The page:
The fact that companies have called you about loans being opened in your name is a warning sign of the highest magnitude. Even the people calling you to ask you to verify your identity could be a criminal phishing for more information. These people are career criminals that know all the tricks and have the basic, easily obtainable tools needed to make them appear to be someone else. They can access your voicemail on your cell phone, they can spoof caller id information and make it appear that they are calling from a reputable company. They will be polite and seem to want to help you.

I hate that this has happened to you, and I hope you have no further troubles.

-- Posted by nathan.evans on Fri, Aug 3, 2012, at 11:50 AM

I agree with Nathan in that the only way to know for sure is that you get your files backed up and then format and reinstall. I am in IT and I see worms and virus lay dormant and then 2 weeks or so later you have something else on the machine. The fact that you believe your name and number was gotten in the process worries me. I've never seen that.

Also, viruses can be their own back door for something else. They can install themselves, then let another virus install itself that lies dormant for some period of time, but nobody - not even AV vendors know about it yet so they can't do anything about it.

If it was just a virus you thought you had that you think you got rid of, I may not worry. The phone calls you suspect are a product of the virus, definitely have me worried.

-- Posted by benjithegreat98 on Fri, Aug 3, 2012, at 1:46 PM

turn on your computer in safe mode by continulally pressing f8 while booting. do not connect to the internet. restore your system to its last restore point before you were having problems. then run your antivirus programs to remove any viruses that are there. the fbi virus will not show up during this scan. delete any viruses. then connect to internet and download a freeware program called c cleaner from filehippo.com. after downloading go to the tools section and find drive wiper. run drive wiper and anything that u have deleted in the past will be erased and cannot be recovered. then u should be safe..been doing this for along time and it works fine for me.

-- Posted by kyhhfan1 on Fri, Aug 3, 2012, at 1:53 PM

You can check out http://www.bleepingcomputer.com/

I had a really bad virus on my PC last year that the kids got from a children's game site. They really helped out and it didn't cost a dime.

You can search their site for something that helps, or ask in the forum and they will give you step by step instructions on what to do.

-- Posted by PrpleHze on Fri, Aug 3, 2012, at 2:09 PM

Thanks to everyone.

Luckily I do not have much personal things on this computer and those credit applications were applied for 12 hours before the virus showed up so I am not sure if they are connected.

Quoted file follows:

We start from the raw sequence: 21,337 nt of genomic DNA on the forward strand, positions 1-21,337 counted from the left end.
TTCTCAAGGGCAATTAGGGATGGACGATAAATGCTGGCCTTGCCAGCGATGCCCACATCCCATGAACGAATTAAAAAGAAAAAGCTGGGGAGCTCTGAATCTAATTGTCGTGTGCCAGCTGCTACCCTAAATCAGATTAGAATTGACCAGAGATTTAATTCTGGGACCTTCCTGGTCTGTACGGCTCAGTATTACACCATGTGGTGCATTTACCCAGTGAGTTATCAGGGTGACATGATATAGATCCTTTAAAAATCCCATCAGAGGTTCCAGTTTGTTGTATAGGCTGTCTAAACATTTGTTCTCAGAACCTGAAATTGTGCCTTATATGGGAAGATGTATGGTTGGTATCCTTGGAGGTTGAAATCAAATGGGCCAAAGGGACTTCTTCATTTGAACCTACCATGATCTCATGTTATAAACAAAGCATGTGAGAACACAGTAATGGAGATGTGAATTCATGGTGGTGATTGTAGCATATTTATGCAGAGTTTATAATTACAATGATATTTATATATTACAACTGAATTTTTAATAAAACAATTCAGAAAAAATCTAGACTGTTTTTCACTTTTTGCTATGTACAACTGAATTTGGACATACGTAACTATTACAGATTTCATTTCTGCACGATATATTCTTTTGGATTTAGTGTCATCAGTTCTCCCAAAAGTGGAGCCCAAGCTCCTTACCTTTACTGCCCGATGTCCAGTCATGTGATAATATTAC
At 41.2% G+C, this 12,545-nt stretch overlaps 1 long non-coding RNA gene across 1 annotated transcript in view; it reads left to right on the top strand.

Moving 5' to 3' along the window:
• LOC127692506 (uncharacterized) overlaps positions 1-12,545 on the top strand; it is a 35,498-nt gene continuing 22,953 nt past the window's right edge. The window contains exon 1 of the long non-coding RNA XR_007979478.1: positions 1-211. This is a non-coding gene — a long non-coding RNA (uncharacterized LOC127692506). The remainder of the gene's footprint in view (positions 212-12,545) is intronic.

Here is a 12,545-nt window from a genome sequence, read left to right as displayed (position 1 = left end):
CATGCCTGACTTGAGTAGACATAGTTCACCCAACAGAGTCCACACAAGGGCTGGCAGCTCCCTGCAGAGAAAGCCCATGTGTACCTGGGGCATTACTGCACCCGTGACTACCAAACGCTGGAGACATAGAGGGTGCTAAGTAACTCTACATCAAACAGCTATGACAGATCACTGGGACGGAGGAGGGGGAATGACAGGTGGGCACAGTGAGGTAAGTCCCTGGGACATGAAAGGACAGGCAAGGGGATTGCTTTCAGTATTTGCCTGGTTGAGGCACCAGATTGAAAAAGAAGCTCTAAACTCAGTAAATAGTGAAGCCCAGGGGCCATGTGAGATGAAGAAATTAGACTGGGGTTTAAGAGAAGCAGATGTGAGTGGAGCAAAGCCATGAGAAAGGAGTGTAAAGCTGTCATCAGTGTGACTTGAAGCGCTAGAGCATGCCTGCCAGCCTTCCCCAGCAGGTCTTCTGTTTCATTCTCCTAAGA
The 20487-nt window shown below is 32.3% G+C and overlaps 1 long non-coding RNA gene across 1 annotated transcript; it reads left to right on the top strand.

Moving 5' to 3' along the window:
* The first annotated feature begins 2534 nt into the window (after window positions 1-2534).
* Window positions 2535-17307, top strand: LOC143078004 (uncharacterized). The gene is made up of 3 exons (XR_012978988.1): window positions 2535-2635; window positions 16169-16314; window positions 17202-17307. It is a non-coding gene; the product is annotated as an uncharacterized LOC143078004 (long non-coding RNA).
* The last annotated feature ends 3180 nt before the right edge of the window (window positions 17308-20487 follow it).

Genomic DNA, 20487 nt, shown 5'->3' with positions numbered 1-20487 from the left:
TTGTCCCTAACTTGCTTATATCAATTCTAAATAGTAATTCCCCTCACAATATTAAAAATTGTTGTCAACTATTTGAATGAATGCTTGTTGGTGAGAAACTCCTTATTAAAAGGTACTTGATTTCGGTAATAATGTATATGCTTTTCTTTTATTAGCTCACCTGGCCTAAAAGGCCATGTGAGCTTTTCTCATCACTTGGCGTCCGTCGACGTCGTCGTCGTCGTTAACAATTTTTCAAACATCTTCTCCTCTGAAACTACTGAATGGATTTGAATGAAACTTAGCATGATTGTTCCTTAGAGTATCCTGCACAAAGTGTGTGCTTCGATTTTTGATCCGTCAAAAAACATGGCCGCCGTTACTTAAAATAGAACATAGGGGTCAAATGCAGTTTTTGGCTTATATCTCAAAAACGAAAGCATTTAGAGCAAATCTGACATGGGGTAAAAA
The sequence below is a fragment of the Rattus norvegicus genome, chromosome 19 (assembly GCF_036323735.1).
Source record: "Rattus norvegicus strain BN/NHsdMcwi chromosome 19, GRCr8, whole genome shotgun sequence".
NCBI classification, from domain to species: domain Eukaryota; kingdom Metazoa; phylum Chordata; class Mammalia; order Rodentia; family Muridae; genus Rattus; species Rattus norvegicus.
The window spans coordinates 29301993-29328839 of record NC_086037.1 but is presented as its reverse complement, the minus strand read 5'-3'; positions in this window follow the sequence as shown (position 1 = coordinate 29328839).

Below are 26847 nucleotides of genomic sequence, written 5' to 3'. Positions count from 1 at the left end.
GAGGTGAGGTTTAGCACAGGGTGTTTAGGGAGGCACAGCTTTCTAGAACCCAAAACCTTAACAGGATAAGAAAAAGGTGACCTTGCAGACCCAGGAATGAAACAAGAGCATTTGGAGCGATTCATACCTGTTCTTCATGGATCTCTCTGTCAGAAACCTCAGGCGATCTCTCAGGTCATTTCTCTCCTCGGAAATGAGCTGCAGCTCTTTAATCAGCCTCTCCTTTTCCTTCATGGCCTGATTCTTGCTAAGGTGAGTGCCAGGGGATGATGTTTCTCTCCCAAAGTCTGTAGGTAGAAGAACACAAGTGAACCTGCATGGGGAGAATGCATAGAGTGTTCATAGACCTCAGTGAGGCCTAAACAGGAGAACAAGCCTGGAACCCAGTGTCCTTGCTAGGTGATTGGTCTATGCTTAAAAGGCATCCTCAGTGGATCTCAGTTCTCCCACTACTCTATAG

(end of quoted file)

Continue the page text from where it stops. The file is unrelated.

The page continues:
I also called the credit companies from a pay phone(you know how hard they are to find now?)and the companies have been true to their word about not calling again, so I hope that was a separate issue and is now resolved

Still could be so I am taking extra precaution. I would prefer not to "burn it to the ground" but your warnings are taken to heart.

Even though it appears to have been removed, I will try the other software to double and triple check and may still wipe the drive clean anyway. I too am concerned about key-loggers and dormant viruses, so....

-- Posted by stevemills on Fri, Aug 3, 2012, at 3:20 PM

PrpleHze, I saw that site and wondered, so I will post there. Since I could not access the internet with this laptop, I used another to search for solutions.

Then I got paranoid that the creators of this d**n thing might have a highly ranked "help page" that was actually going to do the same thing to the other computer. Yeesh, I just want to climb back down the line and share my "feelings" with the creeps doing this!

-- Posted by stevemills on Fri, Aug 3, 2012, at 3:24 PM

Once in my younger carefree days I bounced a nasty hard drive killer back to its sender. Was such a good feeling to issue a little payback.

-- Posted by cherokee2 on Fri, Aug 3, 2012, at 4:32 PM

Hmmm, we got something extra to talk about next time, cherokee2

-- Posted by stevemills on Fri, Aug 3, 2012, at 9:45 PM


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Steve Mills and his wife have one daughter and live on a farm outside of Bell Buckle. They previously owned two coffee/ice cream shops, currently operate an internet sales company and teach classes, but his primary job involves the paper industry worldwide. Hobbies and interests lie in gardening, photography, recorded music and of course, their pets.